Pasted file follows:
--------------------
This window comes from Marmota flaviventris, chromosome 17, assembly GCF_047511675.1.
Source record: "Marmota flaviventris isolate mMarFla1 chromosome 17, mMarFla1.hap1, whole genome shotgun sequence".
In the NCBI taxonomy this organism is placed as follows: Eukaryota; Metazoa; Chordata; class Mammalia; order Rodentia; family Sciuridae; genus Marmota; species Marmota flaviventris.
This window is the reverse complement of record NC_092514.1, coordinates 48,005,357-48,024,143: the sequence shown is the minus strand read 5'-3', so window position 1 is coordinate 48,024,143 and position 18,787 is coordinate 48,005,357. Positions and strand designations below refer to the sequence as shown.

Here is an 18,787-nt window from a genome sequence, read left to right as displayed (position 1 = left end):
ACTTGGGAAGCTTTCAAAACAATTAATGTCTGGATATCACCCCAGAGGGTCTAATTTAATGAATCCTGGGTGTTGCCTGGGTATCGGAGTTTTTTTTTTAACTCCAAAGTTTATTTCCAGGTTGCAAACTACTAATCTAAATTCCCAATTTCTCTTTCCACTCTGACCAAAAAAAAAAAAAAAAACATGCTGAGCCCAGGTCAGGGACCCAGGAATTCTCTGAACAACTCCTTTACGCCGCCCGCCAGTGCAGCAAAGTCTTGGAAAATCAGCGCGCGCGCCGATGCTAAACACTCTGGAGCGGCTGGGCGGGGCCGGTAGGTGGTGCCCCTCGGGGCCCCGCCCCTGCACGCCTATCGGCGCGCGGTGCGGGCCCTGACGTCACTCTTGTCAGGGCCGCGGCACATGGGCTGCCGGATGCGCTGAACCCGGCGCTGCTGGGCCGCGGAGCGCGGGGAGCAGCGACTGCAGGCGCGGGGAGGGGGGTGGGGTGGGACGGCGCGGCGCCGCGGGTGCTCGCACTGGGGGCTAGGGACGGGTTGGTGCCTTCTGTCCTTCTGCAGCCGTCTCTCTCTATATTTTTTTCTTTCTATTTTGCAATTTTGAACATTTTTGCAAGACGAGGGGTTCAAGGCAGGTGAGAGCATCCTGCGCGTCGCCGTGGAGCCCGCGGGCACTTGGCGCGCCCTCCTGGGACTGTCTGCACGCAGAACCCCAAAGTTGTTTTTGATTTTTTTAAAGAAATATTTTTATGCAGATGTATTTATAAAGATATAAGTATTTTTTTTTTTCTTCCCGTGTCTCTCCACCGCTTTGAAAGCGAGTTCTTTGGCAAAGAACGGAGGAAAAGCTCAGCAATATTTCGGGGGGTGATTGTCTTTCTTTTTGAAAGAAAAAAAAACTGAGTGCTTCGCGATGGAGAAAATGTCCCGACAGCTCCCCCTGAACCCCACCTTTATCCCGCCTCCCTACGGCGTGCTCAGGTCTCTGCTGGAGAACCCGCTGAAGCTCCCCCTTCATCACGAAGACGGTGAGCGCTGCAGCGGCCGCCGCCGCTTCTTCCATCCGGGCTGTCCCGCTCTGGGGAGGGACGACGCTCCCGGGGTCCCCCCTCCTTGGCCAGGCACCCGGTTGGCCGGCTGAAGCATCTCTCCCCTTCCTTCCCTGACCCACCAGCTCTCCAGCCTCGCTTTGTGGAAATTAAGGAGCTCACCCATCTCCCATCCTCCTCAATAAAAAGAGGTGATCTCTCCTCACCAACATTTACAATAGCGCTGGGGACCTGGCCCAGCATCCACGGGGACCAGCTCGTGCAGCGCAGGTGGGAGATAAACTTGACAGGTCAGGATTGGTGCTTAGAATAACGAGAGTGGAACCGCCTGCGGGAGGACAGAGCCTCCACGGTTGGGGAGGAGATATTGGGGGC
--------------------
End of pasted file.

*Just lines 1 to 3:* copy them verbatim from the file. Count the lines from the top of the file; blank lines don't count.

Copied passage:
This window comes from Marmota flaviventris, chromosome 17, assembly GCF_047511675.1.
Source record: "Marmota flaviventris isolate mMarFla1 chromosome 17, mMarFla1.hap1, whole genome shotgun sequence".
In the NCBI taxonomy this organism is placed as follows: Eukaryota; Metazoa; Chordata; class Mammalia; order Rodentia; family Sciuridae; genus Marmota; species Marmota flaviventris.